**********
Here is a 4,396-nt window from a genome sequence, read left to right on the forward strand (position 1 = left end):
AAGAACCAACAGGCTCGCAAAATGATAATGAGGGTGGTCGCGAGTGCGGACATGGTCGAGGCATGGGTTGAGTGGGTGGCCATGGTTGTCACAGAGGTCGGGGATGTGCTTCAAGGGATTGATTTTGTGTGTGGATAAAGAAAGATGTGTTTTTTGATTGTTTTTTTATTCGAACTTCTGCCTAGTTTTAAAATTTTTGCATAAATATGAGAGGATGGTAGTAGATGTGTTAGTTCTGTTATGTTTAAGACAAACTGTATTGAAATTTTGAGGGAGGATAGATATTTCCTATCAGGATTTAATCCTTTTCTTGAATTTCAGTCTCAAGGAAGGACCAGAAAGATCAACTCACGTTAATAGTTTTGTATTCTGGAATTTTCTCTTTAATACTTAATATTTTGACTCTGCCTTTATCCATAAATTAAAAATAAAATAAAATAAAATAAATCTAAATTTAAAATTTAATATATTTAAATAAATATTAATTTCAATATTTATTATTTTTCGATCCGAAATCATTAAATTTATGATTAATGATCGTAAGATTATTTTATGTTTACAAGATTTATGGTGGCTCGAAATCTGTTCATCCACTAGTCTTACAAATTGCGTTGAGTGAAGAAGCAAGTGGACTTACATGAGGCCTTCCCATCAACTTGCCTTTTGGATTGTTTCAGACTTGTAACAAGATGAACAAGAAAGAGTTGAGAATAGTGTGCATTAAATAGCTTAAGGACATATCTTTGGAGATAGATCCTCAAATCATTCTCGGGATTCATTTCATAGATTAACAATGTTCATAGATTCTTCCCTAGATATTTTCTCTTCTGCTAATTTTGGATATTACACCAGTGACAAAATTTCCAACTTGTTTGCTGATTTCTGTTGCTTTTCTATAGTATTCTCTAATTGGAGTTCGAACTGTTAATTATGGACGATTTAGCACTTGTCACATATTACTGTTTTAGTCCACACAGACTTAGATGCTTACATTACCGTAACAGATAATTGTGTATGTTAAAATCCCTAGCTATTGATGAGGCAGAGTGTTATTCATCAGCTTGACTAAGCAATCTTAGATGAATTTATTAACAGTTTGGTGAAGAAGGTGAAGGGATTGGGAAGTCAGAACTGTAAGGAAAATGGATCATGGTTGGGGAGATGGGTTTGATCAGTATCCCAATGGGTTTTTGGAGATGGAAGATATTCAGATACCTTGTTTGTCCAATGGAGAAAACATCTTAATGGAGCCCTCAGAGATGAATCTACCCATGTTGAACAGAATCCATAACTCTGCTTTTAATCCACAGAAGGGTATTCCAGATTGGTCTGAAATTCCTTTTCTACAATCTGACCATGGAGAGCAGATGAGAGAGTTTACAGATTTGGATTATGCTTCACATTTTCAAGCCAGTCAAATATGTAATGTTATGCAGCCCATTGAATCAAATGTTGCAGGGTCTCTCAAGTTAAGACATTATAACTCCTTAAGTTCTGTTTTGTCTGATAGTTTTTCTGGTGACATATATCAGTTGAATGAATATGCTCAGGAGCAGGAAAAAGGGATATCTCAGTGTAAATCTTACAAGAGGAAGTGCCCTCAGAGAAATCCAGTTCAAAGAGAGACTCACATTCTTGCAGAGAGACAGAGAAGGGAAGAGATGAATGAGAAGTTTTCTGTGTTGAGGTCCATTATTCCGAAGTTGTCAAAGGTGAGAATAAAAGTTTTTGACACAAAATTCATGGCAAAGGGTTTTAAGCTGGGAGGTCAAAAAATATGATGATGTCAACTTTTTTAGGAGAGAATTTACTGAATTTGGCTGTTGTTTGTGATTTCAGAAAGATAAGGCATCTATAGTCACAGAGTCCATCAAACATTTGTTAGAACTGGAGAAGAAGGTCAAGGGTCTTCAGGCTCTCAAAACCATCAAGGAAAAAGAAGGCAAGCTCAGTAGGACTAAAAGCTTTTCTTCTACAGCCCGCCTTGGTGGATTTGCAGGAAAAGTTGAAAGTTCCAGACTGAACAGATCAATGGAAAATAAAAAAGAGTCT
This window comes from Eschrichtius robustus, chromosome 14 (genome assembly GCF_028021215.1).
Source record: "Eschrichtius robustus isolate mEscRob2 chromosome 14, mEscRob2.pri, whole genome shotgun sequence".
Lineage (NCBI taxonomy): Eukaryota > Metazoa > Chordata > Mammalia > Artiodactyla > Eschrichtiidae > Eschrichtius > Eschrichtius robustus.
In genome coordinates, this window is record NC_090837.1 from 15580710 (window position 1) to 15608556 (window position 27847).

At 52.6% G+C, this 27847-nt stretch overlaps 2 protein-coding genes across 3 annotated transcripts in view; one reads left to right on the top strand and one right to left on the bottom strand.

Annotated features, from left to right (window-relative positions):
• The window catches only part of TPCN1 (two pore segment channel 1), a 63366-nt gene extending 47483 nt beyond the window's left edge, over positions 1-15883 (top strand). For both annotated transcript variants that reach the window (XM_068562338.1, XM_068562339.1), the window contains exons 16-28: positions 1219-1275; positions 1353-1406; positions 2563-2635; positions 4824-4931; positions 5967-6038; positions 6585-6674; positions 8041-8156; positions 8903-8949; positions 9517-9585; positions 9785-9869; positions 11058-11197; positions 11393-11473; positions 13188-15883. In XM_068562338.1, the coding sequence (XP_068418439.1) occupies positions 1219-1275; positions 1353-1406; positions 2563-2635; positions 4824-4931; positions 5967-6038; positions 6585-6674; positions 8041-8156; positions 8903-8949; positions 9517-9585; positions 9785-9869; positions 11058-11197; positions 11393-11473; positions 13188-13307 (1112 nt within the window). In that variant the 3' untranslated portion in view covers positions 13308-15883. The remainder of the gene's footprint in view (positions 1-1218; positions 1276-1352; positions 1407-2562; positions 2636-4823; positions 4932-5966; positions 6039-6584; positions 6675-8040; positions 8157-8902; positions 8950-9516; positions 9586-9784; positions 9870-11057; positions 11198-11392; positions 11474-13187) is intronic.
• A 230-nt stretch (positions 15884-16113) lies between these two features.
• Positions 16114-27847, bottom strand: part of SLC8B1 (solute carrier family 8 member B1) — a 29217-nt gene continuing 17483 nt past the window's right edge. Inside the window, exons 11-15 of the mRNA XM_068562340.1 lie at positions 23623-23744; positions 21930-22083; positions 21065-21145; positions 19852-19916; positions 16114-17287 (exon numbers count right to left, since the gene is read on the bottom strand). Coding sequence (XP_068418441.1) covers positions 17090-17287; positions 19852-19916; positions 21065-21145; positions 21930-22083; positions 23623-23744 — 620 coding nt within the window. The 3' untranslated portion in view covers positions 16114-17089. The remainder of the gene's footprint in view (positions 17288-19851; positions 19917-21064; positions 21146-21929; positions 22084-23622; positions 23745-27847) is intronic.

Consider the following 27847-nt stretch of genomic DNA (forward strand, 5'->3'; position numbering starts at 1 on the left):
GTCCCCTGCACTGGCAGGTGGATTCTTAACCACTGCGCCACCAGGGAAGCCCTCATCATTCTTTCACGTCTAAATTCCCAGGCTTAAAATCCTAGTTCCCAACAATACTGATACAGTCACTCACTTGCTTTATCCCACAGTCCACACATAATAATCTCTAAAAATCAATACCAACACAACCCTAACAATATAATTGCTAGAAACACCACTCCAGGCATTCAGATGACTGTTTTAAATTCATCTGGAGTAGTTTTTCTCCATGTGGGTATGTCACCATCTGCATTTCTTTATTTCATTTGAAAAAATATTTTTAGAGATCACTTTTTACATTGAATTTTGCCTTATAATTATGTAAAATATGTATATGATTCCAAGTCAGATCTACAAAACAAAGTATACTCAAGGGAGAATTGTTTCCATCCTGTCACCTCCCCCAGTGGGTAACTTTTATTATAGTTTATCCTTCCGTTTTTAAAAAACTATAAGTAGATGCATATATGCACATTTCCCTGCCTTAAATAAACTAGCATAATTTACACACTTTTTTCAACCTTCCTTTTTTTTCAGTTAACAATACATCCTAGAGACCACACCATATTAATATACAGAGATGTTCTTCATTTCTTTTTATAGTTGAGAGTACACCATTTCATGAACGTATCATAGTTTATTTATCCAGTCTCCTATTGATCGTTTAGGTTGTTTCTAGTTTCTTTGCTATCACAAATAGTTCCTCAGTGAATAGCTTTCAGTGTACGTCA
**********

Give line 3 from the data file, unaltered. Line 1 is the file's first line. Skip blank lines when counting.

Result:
This window comes from Eschrichtius robustus, chromosome 14 (genome assembly GCF_028021215.1).